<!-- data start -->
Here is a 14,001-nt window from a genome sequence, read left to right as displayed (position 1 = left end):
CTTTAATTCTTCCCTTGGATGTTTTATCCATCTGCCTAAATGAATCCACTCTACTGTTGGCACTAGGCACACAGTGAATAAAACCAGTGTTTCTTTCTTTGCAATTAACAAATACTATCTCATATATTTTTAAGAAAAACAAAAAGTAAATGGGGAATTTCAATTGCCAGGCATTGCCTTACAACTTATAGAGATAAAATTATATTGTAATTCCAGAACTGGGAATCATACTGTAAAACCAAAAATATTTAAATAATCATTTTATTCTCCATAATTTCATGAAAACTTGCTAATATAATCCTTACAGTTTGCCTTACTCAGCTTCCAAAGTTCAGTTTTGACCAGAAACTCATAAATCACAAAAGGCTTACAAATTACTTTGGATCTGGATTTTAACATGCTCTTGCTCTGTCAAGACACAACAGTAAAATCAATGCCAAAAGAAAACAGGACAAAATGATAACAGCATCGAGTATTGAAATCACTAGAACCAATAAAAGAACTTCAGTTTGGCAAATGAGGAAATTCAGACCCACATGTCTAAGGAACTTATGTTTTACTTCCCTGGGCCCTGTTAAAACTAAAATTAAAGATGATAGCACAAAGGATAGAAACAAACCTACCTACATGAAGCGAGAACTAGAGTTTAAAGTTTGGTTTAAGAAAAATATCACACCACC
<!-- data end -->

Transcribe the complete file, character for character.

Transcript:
Here is a 14,001-nt window from a genome sequence, read left to right as displayed (position 1 = left end):
CTTTAATTCTTCCCTTGGATGTTTTATCCATCTGCCTAAATGAATCCACTCTACTGTTGGCACTAGGCACACAGTGAATAAAACCAGTGTTTCTTTCTTTGCAATTAACAAATACTATCTCATATATTTTTAAGAAAAACAAAAAGTAAATGGGGAATTTCAATTGCCAGGCATTGCCTTACAACTTATAGAGATAAAATTATATTGTAATTCCAGAACTGGGAATCATACTGTAAAACCAAAAATATTTAAATAATCATTTTATTCTCCATAATTTCATGAAAACTTGCTAATATAATCCTTACAGTTTGCCTTACTCAGCTTCCAAAGTTCAGTTTTGACCAGAAACTCATAAATCACAAAAGGCTTACAAATTACTTTGGATCTGGATTTTAACATGCTCTTGCTCTGTCAAGACACAACAGTAAAATCAATGCCAAAAGAAAACAGGACAAAATGATAACAGCATCGAGTATTGAAATCACTAGAACCAATAAAAGAACTTCAGTTTGGCAAATGAGGAAATTCAGACCCACATGTCTAAGGAACTTATGTTTTACTTCCCTGGGCCCTGTTAAAACTAAAATTAAAGATGATAGCACAAAGGATAGAAACAAACCTACCTACATGAAGCGAGAACTAGAGTTTAAAGTTTGGTTTAAGAAAAATATCACACCACC